Tag: Queer

Some News!

So. It has been a long time since I posted here. But I have some news and some updates.

What with the pandemic rearranging my life completely, it was hard to stay focussed and write, let alone talk about what has been going on. But over the three years of various lockdowns and such, I did manage to write the next book in the Maverick Heart Cycle, titled The Infinite Heist. And on Friday, I signed the contract with my publisher to release it in 2025. Feels like forever away, but at the same time I know that it will pass in a flash.

Earlier this year, I was also inspired to write a collections of essays, just thoughts about my life and about the world. It came really easily, and after some feedback from beta readers and some revisions, I submitted it to Renaissance on Friday as well. I’ll keep you posted about that one too.

And finally, I have started work on the next book as well, this one titled Into Thieves’ Rift. It’s early days, but the ideas are coming. I’m finding the world had to cope with these days, which is making it hard to create. But I believe in the story, so I know it will come when it’s ready.

Is Call Me By Your Name Queer?

Thinking more about a post I made yesterday over on FB about the new queer film, Sublet, and it led me back to my complicated reaction to Call Me By Your Name. Which I enjoyed when I first saw it, but have cooled on since then. Because, for while it does feature around two men who fall in love and have man sex, I don’t think of it as a queer film at all. The book was written by a straight guy, the film was directed by a straight guy. And the lead actors were two straight guys. But more than that, the relationship literally comes out of nowhere. And that doesn’t jibe at all with what queerness is to me. My queerness was there pretty much from birth. I was never really in the closet as much as I was in denial. I took shit from other kids and other grownups my whole life. For the things I enjoyed, the way I talked, for just existing. I knew there was something different early on. It was there in how I identified more with women characters than little boys were supposed to. It suffused everything I was. I was even physically assaulted for it, though, thankfully, not severely. My queer identity has evolved in the ways I understand it, but it has literally always been there.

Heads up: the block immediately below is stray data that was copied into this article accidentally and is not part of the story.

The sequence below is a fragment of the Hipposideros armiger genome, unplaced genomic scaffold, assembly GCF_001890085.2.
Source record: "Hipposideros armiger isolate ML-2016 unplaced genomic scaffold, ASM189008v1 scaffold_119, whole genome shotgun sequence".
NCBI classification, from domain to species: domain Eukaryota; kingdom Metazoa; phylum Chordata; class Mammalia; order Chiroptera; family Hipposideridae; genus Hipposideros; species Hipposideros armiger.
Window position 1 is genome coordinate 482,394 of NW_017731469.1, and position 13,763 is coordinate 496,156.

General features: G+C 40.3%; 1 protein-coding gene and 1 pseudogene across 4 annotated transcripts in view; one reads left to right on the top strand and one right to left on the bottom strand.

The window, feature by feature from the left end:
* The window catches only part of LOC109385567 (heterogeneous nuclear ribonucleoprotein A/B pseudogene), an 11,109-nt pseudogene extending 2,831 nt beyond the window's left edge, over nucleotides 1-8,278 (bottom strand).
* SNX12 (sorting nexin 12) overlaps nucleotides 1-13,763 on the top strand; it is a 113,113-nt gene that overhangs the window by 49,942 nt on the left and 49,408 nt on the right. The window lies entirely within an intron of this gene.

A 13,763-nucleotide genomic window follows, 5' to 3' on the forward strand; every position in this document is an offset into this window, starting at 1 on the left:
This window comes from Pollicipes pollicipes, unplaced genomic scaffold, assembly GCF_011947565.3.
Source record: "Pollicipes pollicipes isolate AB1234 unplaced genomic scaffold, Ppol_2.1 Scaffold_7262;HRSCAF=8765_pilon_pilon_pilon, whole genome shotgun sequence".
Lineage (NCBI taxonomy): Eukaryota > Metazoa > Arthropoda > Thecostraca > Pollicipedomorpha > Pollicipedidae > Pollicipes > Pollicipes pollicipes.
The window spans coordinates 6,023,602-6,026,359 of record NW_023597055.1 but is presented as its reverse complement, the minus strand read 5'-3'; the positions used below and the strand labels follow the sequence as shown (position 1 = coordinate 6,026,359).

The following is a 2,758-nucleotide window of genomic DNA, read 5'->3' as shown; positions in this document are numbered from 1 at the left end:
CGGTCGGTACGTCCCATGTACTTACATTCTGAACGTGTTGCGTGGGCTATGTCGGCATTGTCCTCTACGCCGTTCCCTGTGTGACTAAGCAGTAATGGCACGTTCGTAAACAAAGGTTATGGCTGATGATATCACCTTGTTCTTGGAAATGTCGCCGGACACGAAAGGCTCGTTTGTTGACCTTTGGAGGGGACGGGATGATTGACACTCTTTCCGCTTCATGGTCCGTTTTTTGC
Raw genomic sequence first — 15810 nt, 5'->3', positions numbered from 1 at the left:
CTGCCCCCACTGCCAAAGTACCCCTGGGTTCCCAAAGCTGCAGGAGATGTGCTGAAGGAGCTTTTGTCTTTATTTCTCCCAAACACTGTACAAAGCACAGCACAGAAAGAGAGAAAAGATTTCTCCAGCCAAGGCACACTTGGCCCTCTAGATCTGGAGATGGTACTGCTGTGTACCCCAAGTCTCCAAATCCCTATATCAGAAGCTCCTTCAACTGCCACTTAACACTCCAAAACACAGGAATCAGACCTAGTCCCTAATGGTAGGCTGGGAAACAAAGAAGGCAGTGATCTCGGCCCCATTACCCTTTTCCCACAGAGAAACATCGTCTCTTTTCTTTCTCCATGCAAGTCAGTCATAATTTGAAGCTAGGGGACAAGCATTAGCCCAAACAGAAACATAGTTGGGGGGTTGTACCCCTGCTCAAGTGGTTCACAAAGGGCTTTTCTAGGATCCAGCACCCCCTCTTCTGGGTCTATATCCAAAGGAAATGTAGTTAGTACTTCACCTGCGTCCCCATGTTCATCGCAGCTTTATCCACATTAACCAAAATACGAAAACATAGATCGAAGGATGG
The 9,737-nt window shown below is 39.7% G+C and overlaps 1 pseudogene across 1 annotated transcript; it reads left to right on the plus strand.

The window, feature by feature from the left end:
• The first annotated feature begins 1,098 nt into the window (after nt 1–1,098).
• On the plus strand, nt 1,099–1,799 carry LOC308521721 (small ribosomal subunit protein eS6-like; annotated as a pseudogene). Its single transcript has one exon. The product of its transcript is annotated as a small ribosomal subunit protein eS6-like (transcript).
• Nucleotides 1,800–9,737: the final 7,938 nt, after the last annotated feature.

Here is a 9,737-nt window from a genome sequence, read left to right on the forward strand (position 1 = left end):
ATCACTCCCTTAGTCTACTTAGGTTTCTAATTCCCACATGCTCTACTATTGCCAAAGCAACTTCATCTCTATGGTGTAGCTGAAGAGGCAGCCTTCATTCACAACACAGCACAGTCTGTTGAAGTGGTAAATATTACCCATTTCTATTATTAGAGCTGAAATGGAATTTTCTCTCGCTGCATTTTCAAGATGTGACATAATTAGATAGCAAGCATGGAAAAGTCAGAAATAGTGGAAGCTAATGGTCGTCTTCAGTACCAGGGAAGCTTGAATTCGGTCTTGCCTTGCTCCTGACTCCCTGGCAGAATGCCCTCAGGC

Call Me By Your Name has what they want us to believe is a grand passion literally come out of nowhere. Two “straight acting” (yes, I hate that phrase too) men, who have never thought of loving another man for even an instant fall in love.

Okay. I guess. But I want movies and stories from people who lived queerness. Who fought for it, bled for it. Lived it with every fibre of their being. Who have gone through it and are finding a way to navigate the world and their relationships and all the ways that queerness informs one’s very being. And I’m unsure most of the time if straight creators have the knowledge and equipment to tell those stories properly. I want more queer creators telling queer stories in more queer ways.

I would never shame an actor for taking a role. Acting is what they do, how they pay the bills, and it’s a fickle career that can end at any time. (unless we’re talking trans roles. No cis actors in trans roles. That promotes the stereotypes and attitudes that hurt trans people.) I just want the industry to give more and more voice and opportunities to queer voices.

Our stories matter. And how they are told, and by whom, is crucial to them being told well.